Gasping for breath, I’d finally reached the departures entrance at Bristol airport – I’d lugged three huge bags stuffed with my fly-fishing gear from the long stay car park. I was off for a weeks fly-fishing on the Isle of Lewis, part of the Outer Hebrides.
It was the first week of May and with the weather a month or so behind, there was still a definite nip in the air – along with plenty of rain. I was however, avoiding the ‘Midgey season’, which was an obvious advantage. My base was to be a lovely old croft-house; a stones-throw away from the coast, and just half a mile from Stornaway Airport. Perfect.
I’d done my homework before the holiday with the Internet proving invaluable. I’d found an interesting site www.lewislochs.co.uk, which contained information on various lochs along with OS grid references. There are over a thousand named lochs on Lewis, most of which contain healthy populations of brown trout! I’d marked around a dozen lochs on my map before ramming it into by suitcase. Most of the trout fishing on the island is free, but it’s worth checking, because the island is spit up into Estates, with specific lochs requiring permits.
I arrived on a Saturday afternoon and following a quick scout around the island, I was keen to wet a line the next day. However, I would have to wait until the Monday morning as fishing on a Sunday is forbidden in Scotland. In fact, on Lewis, it’s ‘frowned upon’ to even put your washing out! Nevertheless, this ‘free day’ did allow me to have a serious ‘reckee’ of the island and get a chance to speak to some locals. As ever, local knowledge is paramount – especially for the visiting angler. Time is of the essence. With such a huge array of lochs at your disposal, you don’t want to be wasting any time flogging what’s known locally as ‘a stiff loch’ – in other words, a loch which doesn’t fish particularly well! I was lucky to stumble across a local fishing fanatic, Fred Thomas. Fred runs the only stocked rainbow trout fishery on the island and has fished the lochs of Lewis for over twenty years – just the man! Before he’d had chance to put the kettle on, my OS map was out on the table and my pen was at the ready! He was soon pointing out some hotspots to try. During his younger days, loaded up with a huge backpack, Fred would wonder off into the moors for anything up to a week to fish a ‘pod’ of lochs. He’d been Head Gillie on many of the famous Estates and his enthusiasm was plain to see – he was in the know, and my ears we well and truly open! Fred explained that you’ll catch in most of the lochs, but the challenge is to find the better fish.
For the first few days I pottered around some of the roadside lochs finding my feet. I caught fish, but nothing over the half-pound mark – then Fred kindly invited me to join himself and a friend for a days fishing. Through the grapevine, he’d heard of an unnamed loch that was producing fish over the pound mark. The loch was off the beaten track, being over an hours walk across the moor! This was just what I needed – a chance to fish with a local. My name was down and we decided to meet at Fred’s fishery at 8am sharp the following morning. I woke to a bright, sunny morning – not ideal for fishing, but the blustery wind would help our cause. Come 8.30am, Fred, myself, and Tom (Fred’s fishing pal) had bundled ourselves into a Toyota Hilux for the short mile or so spin to where we parked up at the side of the road. “It’s over that mountain somewhere….” remarked Fred, as he slipped on his neoprene chest waders. Opening the roadside gate, we set off across the moor. Now I consider myself to be reasonably fit, but the next hour demonstrated to me that my 9–5 office job was not doing me any favours. I wasn’t fit at all, and walking across that boggy moor was bloody hard work! Those moors are deceiving – everything can look the same at times and when you reach the top of what you think is the final hill, you discover that in fact you’ve got another 20 minutes of walking to go! It’s easy to steer off course, so it’s recommended to check your bearings periodically with your compass. Amazingly, Fred did the walk wearing neoprenes – with a roll-up cigarette constantly in his mouth! I could see why many of the locals these days use quad bikes to reach such lochs. Nevertheless, as we descended down the last ‘wee slope’, we caught our first glimpse of our loch and suddenly it all proved worthwhile. The water glistened bright blue in the sunshine amongst the thick yellow heather. We were in the middle of nowhere and about to fish a place that no man had been near for a long time.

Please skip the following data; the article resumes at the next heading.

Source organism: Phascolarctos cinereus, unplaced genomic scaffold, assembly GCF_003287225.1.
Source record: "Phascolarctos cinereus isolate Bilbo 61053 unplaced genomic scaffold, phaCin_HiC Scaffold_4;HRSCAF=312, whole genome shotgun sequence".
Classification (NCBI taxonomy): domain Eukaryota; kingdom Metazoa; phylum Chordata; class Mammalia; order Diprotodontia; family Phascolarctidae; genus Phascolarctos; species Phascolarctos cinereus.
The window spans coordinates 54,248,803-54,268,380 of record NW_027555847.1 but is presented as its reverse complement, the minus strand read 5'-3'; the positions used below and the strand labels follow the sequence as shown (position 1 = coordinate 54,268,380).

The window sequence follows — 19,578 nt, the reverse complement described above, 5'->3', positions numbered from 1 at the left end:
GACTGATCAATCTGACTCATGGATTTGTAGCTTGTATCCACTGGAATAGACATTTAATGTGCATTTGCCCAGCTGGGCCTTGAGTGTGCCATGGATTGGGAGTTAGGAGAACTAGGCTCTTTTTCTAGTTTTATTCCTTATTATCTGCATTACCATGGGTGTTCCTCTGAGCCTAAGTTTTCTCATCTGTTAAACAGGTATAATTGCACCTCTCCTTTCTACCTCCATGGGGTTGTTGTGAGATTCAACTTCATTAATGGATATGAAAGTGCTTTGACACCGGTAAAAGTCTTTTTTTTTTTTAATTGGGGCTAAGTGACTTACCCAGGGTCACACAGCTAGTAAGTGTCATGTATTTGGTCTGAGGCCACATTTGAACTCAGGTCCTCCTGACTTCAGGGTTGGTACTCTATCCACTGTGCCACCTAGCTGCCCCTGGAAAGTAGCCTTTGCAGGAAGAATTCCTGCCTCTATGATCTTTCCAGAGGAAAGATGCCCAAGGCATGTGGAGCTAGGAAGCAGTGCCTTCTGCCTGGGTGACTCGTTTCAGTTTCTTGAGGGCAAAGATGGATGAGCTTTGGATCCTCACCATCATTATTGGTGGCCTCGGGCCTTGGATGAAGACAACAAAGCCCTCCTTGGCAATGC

According to the map, there was another loch just to our left, but from where we were, it was hidden. This was Plan B, if our loch was to turn out ‘stiff’. Fred suggested a raised spot near to waters edge that would act as a ‘base camp’. We unloaded our kit and reached for our rods. At last, it was time to tackle up. He explained the best approach, “Traditional wet fly fishing which a floating line, with flies such as the Kate McClaren, Blue Zulu, Bibio and Clan Chief’s often earning their place on a leader. Wild browns are opportunists, so fly choice isn’t that critical. Always remember to keep things simple because you are usually fishing in very exposed, windy places. At times it makes sense to stick to just two flies with quite a short leader.
During the day, you rarely see fish moving, but they are there. Most of the fish you catch are ‘pulled’ to the surface following the movement of your wet flies.” I watched as Fred sifted through his fly box and carefully attached three flies to his 6lb maxima cast. Playing safe (and watching the squally wind), I opted for a 10ft, 6lb flurocarbon leader. On the dropper went a size 10 Blue Zulu (my favourite brownie fly), along with a Sunburst Kate McClaren on the point. Tom was first away and had decided to try the opposite side of the loch, whereas Fred and myself began our attack on the nearest windward shore. Fred went on to explain, “When you approach a loch, never cast a full fly line out. Always work the margins – even if most of your fly line lies on the bank. Brown trout love to feed close in and you’ll be surprised what you’ll pick up on your first cast. As ever, always adopt the ‘Cast and walk’ approach. Never stay in one place for too long and try and cover as much water as possible throughout the day.